Ina Fried

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Sprint Nearly Sold Out of iPhone 5 at Many East Coast Spots

Not surprisingly, the iPhone 5 is flying off store shelves as the product goes on sale across the globe.

A Sprint representative tells AllThingsD that it is sold out of the phones at many of its stores, just hours after the Apple smartphone went on sale.

“At this time, the majority of East Coast Sprint-branded retail stores are seriously constrained or sold out of iPhone 5 inventory provided to us by Apple,” the carrier said. “Our stores will be resupplied as soon as additional devices are received from Apple.”

Sprint is setting up a wait list where customers can buy a $50 gift card and secure their spot when phones become available.

AT&T and Verizon representatives declined to comment.

Market researcher comScore said on Friday that online sales of the iPhone 5 have reached a level in three days comparable to what it took a month for the iPhone 4S to achieve.

AT&T has grabbed the lion’s share of those early orders, thanks to its large base of iPhone 4 customers looking to upgrade. According to comScore, more than two-thirds of online sales have been for AT&T models, with Verizon grabbing nearly a quarter of sales and Sprint around 8 percent.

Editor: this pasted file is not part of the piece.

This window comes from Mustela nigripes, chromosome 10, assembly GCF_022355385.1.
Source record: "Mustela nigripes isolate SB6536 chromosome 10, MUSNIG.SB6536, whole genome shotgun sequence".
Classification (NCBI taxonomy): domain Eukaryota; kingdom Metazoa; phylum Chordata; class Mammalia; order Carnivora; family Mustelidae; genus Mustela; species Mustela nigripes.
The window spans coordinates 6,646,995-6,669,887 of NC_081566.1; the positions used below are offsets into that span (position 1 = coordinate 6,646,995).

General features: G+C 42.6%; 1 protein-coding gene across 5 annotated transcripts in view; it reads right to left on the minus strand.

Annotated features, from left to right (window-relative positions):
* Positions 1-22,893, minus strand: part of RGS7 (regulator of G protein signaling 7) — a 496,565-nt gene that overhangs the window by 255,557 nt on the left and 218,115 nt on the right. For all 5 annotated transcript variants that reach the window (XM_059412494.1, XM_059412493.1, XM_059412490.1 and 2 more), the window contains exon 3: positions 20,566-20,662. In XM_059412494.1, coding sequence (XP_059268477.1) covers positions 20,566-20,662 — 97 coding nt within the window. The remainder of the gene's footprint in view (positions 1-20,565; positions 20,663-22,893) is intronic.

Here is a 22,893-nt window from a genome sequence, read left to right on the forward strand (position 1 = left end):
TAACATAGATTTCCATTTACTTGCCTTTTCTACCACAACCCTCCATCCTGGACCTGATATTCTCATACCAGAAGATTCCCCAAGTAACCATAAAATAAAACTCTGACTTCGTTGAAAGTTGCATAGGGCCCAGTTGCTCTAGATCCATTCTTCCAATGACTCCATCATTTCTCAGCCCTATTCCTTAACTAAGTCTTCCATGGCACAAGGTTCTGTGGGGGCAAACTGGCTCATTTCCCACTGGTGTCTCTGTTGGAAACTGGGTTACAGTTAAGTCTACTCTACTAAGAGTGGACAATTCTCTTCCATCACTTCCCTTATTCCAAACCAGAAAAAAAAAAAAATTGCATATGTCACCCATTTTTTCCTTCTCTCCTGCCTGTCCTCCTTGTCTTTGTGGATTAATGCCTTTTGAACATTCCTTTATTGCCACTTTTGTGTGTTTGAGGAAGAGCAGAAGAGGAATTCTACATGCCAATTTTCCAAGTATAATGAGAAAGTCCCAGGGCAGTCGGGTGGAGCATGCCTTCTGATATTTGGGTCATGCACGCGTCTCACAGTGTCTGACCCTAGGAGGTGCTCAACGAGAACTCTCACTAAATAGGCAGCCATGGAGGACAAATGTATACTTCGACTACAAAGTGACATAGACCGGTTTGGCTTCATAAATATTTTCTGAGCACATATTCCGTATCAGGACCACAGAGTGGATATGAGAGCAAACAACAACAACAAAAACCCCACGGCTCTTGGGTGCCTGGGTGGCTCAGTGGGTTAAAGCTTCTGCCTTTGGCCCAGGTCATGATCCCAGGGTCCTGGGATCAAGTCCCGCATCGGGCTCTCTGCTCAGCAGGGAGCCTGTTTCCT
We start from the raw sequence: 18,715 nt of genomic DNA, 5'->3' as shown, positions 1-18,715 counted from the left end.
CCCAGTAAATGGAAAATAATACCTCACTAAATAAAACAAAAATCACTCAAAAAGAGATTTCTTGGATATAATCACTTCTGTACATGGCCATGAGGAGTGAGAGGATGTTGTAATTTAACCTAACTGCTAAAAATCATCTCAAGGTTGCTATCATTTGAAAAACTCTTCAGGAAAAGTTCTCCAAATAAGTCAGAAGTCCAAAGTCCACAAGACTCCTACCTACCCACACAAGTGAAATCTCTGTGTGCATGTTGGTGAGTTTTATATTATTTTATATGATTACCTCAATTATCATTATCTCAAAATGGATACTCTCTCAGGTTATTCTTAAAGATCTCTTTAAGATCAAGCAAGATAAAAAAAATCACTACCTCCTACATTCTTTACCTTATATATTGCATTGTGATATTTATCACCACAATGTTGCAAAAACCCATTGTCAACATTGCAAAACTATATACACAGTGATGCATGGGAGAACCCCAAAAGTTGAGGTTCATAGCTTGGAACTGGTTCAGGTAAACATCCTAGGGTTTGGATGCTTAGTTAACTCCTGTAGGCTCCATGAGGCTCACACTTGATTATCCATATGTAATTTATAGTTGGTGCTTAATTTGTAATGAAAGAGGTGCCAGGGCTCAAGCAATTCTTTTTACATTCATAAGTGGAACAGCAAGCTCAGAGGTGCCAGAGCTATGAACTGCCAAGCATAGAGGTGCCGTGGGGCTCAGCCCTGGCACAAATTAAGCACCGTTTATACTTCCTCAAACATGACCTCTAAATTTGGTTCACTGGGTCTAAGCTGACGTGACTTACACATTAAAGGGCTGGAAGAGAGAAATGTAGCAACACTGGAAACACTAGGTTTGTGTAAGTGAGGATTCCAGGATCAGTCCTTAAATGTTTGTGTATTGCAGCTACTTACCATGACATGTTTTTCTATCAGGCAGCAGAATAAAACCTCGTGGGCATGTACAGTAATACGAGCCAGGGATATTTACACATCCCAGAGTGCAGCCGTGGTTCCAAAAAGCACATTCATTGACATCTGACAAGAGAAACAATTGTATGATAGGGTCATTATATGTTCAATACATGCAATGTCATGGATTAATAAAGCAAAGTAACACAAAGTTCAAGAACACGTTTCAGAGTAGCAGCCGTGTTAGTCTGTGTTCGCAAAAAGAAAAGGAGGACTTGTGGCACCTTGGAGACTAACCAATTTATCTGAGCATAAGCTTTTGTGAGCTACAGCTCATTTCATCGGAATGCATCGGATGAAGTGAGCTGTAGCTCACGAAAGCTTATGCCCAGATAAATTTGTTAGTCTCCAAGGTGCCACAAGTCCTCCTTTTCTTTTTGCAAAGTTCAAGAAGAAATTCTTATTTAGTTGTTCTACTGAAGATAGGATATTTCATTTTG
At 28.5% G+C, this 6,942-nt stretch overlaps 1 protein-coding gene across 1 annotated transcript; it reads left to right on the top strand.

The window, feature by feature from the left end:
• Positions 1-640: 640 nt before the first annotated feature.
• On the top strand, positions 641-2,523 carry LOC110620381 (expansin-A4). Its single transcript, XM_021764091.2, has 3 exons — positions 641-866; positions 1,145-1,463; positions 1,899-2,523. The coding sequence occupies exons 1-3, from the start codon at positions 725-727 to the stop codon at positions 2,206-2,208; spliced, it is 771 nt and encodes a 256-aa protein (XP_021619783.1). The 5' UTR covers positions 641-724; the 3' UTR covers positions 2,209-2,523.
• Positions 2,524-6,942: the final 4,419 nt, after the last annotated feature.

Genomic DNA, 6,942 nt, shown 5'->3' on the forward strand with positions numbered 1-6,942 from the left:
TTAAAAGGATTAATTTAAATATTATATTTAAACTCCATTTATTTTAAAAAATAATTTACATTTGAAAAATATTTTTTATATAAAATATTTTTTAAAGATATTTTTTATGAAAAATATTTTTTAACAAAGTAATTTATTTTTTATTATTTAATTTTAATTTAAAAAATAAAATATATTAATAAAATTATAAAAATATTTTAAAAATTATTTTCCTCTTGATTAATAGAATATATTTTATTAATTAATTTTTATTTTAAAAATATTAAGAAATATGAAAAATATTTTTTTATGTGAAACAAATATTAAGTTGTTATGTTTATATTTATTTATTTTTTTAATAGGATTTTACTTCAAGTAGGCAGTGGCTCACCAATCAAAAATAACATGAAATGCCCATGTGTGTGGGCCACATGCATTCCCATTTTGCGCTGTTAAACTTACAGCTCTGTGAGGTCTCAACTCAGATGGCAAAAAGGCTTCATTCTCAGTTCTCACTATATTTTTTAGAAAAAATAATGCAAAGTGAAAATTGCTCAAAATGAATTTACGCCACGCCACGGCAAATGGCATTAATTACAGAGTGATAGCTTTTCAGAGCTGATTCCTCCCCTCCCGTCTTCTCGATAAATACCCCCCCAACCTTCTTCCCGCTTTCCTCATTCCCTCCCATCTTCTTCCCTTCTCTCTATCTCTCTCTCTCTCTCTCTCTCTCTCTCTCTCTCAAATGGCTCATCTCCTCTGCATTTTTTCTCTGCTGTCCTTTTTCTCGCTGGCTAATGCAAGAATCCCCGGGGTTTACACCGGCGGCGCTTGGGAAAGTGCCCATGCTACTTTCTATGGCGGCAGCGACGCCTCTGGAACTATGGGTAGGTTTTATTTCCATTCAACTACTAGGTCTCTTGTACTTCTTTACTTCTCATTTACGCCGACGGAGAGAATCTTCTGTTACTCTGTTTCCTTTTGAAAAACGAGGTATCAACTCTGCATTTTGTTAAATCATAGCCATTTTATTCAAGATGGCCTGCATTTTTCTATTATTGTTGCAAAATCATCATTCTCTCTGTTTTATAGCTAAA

“But if history is any indication, the carrier share of iPhone sales is subject to change,” comScore said. “If we look back at the launch of the iPhone 4S, AT&T led with 48 percent of online sales among the three carriers in the first three days. Verizon represented 35 percent of online sales while Sprint, which joined Verizon and AT&T as an official iPhone carrier with the release of the 4S, captured 17 percent. But by the end of the month the story had shifted, with Verizon driving 45 percent of online sales, followed closely by AT&T at 43 percent and Sprint accounting for the remaining 12 percent.”

Update: Sprint says it is seeing the same thing on the West Coast, now that those stores have been open for a couple of hours.

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Just as the atom bomb was the weapon that was supposed to render war obsolete, the Internet seems like capitalism’s ultimate feat of self-destructive genius, an economic doomsday device rendering it impossible for anyone to ever make a profit off anything again. It’s especially hopeless for those whose work is easily digitized and accessed free of charge.

— Author Tim Kreider on not getting paid for one’s work